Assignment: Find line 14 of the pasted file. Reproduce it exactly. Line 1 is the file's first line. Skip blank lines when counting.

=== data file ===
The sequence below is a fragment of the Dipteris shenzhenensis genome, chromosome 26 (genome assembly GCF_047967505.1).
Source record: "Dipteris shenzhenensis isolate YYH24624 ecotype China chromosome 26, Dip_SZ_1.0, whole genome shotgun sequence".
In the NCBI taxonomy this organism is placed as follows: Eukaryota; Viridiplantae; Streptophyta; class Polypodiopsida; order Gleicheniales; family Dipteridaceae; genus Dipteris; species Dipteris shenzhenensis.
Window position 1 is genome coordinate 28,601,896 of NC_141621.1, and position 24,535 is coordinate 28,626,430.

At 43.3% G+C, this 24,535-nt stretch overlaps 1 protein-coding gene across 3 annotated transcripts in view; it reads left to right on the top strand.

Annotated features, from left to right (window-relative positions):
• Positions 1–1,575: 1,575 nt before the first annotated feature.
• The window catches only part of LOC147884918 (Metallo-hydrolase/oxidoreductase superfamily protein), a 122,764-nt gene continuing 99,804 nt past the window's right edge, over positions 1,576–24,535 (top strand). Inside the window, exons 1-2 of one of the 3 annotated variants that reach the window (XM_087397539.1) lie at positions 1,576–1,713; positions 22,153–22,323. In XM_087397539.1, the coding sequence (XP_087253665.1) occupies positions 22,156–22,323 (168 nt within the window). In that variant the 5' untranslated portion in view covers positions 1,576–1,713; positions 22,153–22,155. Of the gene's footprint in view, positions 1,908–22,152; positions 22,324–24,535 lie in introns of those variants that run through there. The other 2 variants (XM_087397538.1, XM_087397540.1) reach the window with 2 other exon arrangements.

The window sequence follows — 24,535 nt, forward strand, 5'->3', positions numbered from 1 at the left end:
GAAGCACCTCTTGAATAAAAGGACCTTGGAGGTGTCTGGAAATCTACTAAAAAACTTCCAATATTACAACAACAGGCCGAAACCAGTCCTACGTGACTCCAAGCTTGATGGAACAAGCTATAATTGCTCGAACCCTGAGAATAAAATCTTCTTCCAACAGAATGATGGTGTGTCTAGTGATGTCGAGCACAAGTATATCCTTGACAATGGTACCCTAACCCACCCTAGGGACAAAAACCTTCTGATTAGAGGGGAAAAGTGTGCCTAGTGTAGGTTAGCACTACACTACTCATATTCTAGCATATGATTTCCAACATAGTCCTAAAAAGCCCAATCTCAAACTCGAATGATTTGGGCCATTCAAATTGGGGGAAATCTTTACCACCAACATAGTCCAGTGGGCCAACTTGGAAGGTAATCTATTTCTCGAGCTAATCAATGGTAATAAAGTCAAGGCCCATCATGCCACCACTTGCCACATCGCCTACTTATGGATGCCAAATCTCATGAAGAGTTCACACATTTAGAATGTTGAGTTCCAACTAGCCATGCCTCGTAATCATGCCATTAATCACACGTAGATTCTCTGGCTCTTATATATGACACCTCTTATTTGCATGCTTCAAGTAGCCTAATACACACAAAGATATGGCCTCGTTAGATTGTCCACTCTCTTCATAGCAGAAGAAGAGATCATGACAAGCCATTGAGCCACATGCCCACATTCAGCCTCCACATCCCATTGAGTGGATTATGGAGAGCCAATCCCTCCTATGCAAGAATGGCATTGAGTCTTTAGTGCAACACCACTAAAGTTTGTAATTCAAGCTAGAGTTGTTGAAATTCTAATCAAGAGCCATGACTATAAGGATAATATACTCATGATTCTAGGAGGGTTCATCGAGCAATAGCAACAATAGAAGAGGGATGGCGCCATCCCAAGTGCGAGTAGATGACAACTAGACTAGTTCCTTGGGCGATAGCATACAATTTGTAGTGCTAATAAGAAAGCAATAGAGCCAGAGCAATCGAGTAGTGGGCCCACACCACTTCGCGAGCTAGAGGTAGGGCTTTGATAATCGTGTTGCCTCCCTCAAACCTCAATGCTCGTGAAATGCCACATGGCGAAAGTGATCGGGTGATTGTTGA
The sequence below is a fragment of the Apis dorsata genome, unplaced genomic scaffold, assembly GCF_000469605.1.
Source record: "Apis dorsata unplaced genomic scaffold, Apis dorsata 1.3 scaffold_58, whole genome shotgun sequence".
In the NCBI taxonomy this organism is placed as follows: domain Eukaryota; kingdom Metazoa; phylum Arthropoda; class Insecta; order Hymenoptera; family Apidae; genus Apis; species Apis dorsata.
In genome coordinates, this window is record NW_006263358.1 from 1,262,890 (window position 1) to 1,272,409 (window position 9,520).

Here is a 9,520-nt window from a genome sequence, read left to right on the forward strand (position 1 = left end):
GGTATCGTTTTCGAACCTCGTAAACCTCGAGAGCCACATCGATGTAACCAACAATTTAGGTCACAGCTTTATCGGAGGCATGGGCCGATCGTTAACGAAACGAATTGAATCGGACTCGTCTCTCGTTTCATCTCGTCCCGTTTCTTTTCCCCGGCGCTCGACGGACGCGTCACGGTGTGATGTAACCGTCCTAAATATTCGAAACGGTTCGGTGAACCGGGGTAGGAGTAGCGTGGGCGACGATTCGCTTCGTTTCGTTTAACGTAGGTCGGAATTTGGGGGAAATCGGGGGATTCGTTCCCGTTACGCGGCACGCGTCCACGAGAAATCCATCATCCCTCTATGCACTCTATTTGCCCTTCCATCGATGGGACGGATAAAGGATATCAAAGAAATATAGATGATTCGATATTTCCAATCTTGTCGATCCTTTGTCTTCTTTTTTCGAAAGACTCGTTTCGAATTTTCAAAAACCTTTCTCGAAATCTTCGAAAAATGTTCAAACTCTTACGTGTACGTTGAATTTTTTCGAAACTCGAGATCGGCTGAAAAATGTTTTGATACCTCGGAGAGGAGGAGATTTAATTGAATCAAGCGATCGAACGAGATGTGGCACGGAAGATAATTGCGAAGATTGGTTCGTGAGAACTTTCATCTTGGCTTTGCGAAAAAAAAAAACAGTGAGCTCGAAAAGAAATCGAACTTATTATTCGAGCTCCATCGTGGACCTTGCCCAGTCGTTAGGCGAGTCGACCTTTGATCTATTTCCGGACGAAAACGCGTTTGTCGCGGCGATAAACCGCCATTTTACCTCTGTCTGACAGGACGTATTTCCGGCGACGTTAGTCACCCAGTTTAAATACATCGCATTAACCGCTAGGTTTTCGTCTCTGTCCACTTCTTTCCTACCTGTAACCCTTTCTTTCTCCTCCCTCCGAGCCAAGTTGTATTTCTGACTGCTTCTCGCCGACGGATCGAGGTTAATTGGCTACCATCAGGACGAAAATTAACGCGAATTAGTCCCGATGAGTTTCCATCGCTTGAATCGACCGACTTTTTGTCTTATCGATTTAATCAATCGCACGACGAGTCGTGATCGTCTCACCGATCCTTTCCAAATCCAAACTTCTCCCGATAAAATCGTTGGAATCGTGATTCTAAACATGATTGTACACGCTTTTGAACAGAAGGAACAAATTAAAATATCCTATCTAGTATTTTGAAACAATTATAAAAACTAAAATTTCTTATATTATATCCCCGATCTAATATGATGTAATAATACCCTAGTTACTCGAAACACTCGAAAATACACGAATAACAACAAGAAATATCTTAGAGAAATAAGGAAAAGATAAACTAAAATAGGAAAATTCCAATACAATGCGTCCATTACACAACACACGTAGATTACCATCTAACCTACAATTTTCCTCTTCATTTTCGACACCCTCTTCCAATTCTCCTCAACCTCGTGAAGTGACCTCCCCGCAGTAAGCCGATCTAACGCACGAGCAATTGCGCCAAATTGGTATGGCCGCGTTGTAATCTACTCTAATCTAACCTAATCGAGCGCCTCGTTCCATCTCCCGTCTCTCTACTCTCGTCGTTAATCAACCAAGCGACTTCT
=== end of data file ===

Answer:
In genome coordinates, this window is record NW_006263358.1 from 1,262,890 (window position 1) to 1,272,409 (window position 9,520).